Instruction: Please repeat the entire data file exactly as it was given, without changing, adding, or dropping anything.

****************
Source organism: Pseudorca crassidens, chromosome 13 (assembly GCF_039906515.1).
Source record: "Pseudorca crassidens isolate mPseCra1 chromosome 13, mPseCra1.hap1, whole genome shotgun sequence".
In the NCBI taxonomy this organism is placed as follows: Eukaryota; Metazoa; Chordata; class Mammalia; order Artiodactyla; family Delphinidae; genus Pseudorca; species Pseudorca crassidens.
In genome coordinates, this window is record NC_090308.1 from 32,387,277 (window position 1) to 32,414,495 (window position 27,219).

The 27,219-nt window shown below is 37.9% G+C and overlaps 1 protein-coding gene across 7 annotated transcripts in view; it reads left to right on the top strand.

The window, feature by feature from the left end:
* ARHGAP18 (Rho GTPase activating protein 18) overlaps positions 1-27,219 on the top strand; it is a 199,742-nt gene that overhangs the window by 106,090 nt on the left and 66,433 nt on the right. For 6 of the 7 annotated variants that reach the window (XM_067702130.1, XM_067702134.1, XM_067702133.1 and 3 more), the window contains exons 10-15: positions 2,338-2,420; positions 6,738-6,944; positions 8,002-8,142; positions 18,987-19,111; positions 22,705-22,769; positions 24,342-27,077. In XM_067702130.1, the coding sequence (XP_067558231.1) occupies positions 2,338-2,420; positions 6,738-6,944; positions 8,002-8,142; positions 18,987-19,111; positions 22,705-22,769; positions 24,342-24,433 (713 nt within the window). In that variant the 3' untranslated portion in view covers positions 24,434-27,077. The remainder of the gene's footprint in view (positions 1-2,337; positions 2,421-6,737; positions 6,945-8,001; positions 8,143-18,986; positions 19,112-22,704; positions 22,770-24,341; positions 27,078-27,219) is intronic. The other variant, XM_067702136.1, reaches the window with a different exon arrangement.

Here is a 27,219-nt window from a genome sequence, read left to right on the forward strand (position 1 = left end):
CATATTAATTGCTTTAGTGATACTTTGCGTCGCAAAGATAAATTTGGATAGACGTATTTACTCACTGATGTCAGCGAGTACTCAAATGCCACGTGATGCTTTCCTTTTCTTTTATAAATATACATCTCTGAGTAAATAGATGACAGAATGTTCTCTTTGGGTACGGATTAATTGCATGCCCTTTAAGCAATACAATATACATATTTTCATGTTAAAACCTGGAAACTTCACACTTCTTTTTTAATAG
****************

Source organism: Pseudorca crassidens, chromosome 13 (assembly GCF_039906515.1).
Source record: "Pseudorca crassidens isolate mPseCra1 chromosome 13, mPseCra1.hap1, whole genome shotgun sequence".
In the NCBI taxonomy this organism is placed as follows: Eukaryota; Metazoa; Chordata; class Mammalia; order Artiodactyla; family Delphinidae; genus Pseudorca; species Pseudorca crassidens.
In genome coordinates, this window is record NC_090308.1 from 32,387,277 (window position 1) to 32,414,495 (window position 27,219).

The 27,219-nt window shown below is 37.9% G+C and overlaps 1 protein-coding gene across 7 annotated transcripts in view; it reads left to right on the top strand.

The window, feature by feature from the left end:
* ARHGAP18 (Rho GTPase activating protein 18) overlaps positions 1-27,219 on the top strand; it is a 199,742-nt gene that overhangs the window by 106,090 nt on the left and 66,433 nt on the right. For 6 of the 7 annotated variants that reach the window (XM_067702130.1, XM_067702134.1, XM_067702133.1 and 3 more), the window contains exons 10-15: positions 2,338-2,420; positions 6,738-6,944; positions 8,002-8,142; positions 18,987-19,111; positions 22,705-22,769; positions 24,342-27,077. In XM_067702130.1, the coding sequence (XP_067558231.1) occupies positions 2,338-2,420; positions 6,738-6,944; positions 8,002-8,142; positions 18,987-19,111; positions 22,705-22,769; positions 24,342-24,433 (713 nt within the window). In that variant the 3' untranslated portion in view covers positions 24,434-27,077. The remainder of the gene's footprint in view (positions 1-2,337; positions 2,421-6,737; positions 6,945-8,001; positions 8,143-18,986; positions 19,112-22,704; positions 22,770-24,341; positions 27,078-27,219) is intronic. The other variant, XM_067702136.1, reaches the window with a different exon arrangement.

Here is a 27,219-nt window from a genome sequence, read left to right on the forward strand (position 1 = left end):
CATATTAATTGCTTTAGTGATACTTTGCGTCGCAAAGATAAATTTGGATAGACGTATTTACTCACTGATGTCAGCGAGTACTCAAATGCCACGTGATGCTTTCCTTTTCTTTTATAAATATACATCTCTGAGTAAATAGATGACAGAATGTTCTCTTTGGGTACGGATTAATTGCATGCCCTTTAAGCAATACAATATACATATTTTCATGTTAAAACCTGGAAACTTCACACTTCTTTTTTAATAG